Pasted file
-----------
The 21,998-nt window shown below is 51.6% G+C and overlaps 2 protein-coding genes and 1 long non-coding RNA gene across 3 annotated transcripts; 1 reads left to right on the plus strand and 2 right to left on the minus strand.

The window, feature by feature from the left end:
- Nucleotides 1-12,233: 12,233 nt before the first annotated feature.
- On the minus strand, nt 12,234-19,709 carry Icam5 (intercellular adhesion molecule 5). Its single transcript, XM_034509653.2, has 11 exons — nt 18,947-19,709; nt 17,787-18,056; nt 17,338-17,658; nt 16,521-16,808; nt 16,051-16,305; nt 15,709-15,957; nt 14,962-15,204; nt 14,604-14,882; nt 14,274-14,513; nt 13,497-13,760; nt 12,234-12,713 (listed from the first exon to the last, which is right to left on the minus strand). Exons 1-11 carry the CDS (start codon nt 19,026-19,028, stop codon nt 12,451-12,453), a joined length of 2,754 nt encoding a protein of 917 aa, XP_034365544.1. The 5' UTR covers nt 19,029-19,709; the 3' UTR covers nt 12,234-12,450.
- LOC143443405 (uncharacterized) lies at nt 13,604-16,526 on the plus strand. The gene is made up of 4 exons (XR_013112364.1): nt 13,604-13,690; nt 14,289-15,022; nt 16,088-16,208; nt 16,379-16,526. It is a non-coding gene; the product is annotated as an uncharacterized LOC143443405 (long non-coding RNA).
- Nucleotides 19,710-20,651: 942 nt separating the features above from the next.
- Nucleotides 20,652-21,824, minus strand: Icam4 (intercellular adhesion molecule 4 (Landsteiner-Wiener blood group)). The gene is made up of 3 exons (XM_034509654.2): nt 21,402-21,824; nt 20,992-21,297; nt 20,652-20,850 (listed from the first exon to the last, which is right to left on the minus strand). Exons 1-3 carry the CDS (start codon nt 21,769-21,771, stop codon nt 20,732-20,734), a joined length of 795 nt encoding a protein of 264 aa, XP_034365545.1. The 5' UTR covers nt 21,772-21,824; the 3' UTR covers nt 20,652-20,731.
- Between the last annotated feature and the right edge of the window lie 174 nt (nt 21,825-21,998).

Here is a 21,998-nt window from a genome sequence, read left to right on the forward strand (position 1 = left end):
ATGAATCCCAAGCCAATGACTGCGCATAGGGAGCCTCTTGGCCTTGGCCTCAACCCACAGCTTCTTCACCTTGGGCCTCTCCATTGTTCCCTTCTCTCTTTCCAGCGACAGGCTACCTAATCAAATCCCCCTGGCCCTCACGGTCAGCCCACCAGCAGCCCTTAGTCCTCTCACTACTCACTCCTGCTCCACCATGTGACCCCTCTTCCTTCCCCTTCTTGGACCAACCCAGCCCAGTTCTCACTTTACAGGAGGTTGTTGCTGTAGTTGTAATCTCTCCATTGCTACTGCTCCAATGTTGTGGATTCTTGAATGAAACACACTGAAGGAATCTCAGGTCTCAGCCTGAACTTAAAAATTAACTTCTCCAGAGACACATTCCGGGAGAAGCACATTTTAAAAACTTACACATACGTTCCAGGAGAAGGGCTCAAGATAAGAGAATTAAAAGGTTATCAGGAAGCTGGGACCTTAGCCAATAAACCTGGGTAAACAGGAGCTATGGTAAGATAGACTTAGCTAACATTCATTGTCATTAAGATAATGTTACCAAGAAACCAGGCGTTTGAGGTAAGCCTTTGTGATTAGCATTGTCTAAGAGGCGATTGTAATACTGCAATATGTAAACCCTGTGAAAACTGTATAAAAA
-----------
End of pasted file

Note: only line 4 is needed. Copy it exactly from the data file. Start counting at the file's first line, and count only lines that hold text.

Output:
- On the minus strand, nt 12,234-19,709 carry Icam5 (intercellular adhesion molecule 5). Its single transcript, XM_034509653.2, has 11 exons — nt 18,947-19,709; nt 17,787-18,056; nt 17,338-17,658; nt 16,521-16,808; nt 16,051-16,305; nt 15,709-15,957; nt 14,962-15,204; nt 14,604-14,882; nt 14,274-14,513; nt 13,497-13,760; nt 12,234-12,713 (listed from the first exon to the last, which is right to left on the minus strand). Exons 1-11 carry the CDS (start codon nt 19,026-19,028, stop codon nt 12,451-12,453), a joined length of 2,754 nt encoding a protein of 917 aa, XP_034365544.1. The 5' UTR covers nt 19,029-19,709; the 3' UTR covers nt 12,234-12,450.